No more talk, speculation.
Triumph Brewing’s doors are open and taps flowing in Old City Philadelphia.
The stylish brewpub that built a reputation for some great beers in Princeton has been serving to growing crowds in Philly since Wednesday.
On the slate you’ll find eight styles listed, including Triumph’s signatures like Bengal Gold IPA and honey wheat, as well as its gold medal-winning kellerbier (a German style unfiltered lager).
Rounding out the lineup are an amber ale, porter, oatmeal stout, chico ale and a dunkel lager well known at Triumph’s New Hope, Pa., location.
Triumph folks say they’re bullish on the Philly site (on Chestnut Street), and expect to do well in a city where beers of all walks draw legions of fans.
Makes you want to pull up stakes for Old City.
Saturday, April 7, 2007
No more talk, speculation.
Friday, April 6, 2007
Good news for beer drinkers along the Jersey shore who have discriminating palates.
Fairfield brewer Cricket Hill, purveyors of a quite quenching American lager, have added bottle and draft distribution to Monmouth and Ocean County. As Jersey beer fans, we hope this helps further turn the tide toward the side of taste and choice.
It’s been a month-plus since Cricket Hill widened its reach with its East Coast Lager, amber American Ale and Hopnotic India Pale Ale, the latter being a very enjoyable session IPA (so don’t go looking for the hop hammer to come slamming down. Instead, it's a cumulative hop taste balanced with a not-too-filling full body. No problem standing up two or three of ’em.)
Because of some distribution overlap, Cricket Hill may have already been available in bottles to some shore drinkers. So that means the best news here is the availability of Cricket Hill on draft, which we advocate as the preferred way to have any beer.
You won’t get an argument from Rick Reed, Cricket Hill’s founder, either. Bottling, he says, tends to beat up a beer. The extra handling that bottling necessitates can rough up a beer and change some of its character.
So on that advice, sign up for the draft. And hopefully some savvy and supportive bar owners will help you out.
About Cricket Hill
Founded about five years go, the brewery operates from a former welding shop in an industrial park in Fairfield (Essex County).
Capacity: 3,000 barrels, producing about one-third of that now, with healthy year-to-year growth.
Beer lineup: Besides its lager, American Ale and IPA, Cricket Hill produces the seasonal Paymaster’s Porter (draft only), Colonel Blides Altbier (with plans to bottle that German style offering) and a Belgian summer ale (draft) that’s looking to find it’s way out of the bright-beer tank soon and into a glass.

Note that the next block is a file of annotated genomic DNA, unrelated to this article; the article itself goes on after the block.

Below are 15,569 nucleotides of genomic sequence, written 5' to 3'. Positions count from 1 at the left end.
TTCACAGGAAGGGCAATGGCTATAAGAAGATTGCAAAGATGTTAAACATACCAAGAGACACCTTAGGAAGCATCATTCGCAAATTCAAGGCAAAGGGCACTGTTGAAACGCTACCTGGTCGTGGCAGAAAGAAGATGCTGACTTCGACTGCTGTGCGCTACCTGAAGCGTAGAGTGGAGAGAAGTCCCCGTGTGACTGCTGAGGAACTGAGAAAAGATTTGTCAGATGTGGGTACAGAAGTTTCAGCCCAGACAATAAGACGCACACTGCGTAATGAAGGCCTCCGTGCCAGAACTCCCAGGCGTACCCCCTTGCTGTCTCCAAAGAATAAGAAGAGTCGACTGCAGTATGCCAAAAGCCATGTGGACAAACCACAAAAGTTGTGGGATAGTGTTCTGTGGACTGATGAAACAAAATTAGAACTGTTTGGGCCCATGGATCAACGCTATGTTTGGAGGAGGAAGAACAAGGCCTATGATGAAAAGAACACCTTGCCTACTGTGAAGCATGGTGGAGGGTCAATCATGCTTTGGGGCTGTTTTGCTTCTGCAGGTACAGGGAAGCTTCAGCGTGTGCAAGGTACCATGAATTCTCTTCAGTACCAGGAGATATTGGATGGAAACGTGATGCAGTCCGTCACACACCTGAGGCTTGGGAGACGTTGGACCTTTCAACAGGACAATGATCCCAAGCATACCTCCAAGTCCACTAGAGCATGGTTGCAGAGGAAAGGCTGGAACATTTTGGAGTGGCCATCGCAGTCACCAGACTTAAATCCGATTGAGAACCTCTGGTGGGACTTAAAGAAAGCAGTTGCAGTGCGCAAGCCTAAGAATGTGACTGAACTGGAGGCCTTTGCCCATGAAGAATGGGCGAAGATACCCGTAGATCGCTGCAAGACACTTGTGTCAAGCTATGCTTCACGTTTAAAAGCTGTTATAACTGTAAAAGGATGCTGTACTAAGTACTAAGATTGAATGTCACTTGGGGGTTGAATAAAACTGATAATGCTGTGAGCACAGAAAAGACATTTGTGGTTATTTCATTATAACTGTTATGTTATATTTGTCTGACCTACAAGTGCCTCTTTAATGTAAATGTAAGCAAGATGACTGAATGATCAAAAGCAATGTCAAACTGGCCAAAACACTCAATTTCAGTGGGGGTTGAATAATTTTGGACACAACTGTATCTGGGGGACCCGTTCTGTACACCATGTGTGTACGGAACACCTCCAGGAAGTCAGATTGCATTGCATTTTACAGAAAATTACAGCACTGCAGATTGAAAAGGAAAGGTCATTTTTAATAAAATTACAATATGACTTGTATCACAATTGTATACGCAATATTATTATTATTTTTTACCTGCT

Name game: Cricket Hill actually has less to do with the insect that stars in the brewery’s logo and more to do with the game cricket. The name is a reference to a vantage point for watching cricket matches in Australia. The cricket hill is the equivalent of the bleacher seats, but the spot where the social atmosphere and camaraderie is more inviting.
Tuesday, April 3, 2007
Recapping: The prefix “Wiki” made it into the Oxford English Dictionary (despite already earning a place in other reference works).
Why we cared: Because we needed a blog entry. No wait, um, because Flying Fish and Triumph have been immortalized in Wikipedia, the free online encyclopedia. (Yes, it’s just Jersey beer trivia we’re fatuously falling all over here.)
How we tried to gin up the first take on this entry: Ask Wikipedia founder and Internet entrepreneur Jimmy Wales if he’s ever had a Jersey-made beer.
Two weeks later, we have an answer. (And we forgive Jimmy for the delay; he’s a busy guy. After all, he does occupy a spot on Time magazine’s list of 100 people who shape our world. He’s quite a sporting guy, too, for entertaining our query. Thanks, Jimmy.)
First off, Jimmy emails us that he does like beer, German beer, in fact, although he didn’t indicate a brand or style. Incidentally, he’s also learning German (of which we know a little: Bier schmeckt immer ausgezeichnet … we won’t swear to the correctness of our usage.)
Jimmy’s a traveling guy, too (he was in Japan when we emailed him last month), so of course he’s been to New Jersey.
But he notes that he’s never had a Jersey-made beer.
“Hmmmm. I think I am entirely unaware of the existence of New Jersey beers!” Jimmy wrote us.
OK, we’re being a little melodramatic. And truthfully, we can scare up a dozen born-and-raised New Jerseyans who, with a Coors Light in their grip, can say the same thing. That’s a bigger ouch, since New Jersey has a rather large résumé as a brewing state (just a lot of it is relegated to beer history now), inlcuding some award-winning craft and pub-brewed beers.
But Jimmy’s answer does play into a bigger picture. And that is the Garden State has a fairly low profile, comparatively, in the era of craft brewing. We're the Garden State, but not quite the beer garden state. That’s a conclusion we’re fairly certain will be underlined, figuratively speaking, when the Colorado-based Brewer’s Association unspools some extensive 2006 industry data this month.